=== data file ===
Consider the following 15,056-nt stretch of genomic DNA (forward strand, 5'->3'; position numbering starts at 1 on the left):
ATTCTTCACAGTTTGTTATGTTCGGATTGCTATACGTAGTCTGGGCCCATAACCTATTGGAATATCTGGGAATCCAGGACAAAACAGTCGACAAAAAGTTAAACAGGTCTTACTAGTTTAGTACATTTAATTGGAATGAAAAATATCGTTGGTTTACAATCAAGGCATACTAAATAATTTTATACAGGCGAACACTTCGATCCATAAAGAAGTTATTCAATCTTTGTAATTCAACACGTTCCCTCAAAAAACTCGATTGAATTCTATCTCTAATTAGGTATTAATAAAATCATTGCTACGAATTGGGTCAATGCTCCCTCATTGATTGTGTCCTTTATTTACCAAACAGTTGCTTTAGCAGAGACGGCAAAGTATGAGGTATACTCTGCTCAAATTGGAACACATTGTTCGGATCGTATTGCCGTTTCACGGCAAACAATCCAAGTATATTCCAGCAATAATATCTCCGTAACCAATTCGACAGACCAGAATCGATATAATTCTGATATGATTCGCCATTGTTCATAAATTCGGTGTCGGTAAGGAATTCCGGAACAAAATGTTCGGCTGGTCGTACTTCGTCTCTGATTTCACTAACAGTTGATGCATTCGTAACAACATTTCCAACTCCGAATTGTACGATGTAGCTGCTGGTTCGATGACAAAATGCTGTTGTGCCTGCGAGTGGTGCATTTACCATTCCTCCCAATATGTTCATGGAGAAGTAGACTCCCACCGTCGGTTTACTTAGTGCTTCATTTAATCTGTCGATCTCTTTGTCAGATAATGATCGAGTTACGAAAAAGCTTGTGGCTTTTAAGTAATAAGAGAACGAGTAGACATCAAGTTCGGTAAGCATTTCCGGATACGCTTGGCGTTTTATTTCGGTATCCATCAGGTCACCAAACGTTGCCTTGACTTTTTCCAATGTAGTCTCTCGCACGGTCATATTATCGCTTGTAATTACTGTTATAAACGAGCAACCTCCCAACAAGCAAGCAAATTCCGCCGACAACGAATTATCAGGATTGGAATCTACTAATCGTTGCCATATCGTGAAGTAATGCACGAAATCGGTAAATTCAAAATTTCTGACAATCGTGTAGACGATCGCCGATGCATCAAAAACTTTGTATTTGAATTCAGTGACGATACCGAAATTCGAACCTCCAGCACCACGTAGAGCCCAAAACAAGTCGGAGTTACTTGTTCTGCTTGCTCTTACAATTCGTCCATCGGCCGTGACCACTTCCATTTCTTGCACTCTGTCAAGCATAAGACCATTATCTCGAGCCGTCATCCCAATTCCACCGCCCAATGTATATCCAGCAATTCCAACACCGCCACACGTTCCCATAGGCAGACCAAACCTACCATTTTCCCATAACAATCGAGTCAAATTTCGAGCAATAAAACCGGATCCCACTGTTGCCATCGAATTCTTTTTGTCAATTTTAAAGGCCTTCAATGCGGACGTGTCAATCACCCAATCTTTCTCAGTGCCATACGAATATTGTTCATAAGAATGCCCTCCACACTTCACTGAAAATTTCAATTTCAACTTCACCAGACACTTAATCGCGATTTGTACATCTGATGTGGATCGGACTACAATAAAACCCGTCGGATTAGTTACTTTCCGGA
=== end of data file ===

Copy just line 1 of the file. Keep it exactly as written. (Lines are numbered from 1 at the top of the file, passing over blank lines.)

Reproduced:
Consider the following 15,056-nt stretch of genomic DNA (forward strand, 5'->3'; position numbering starts at 1 on the left):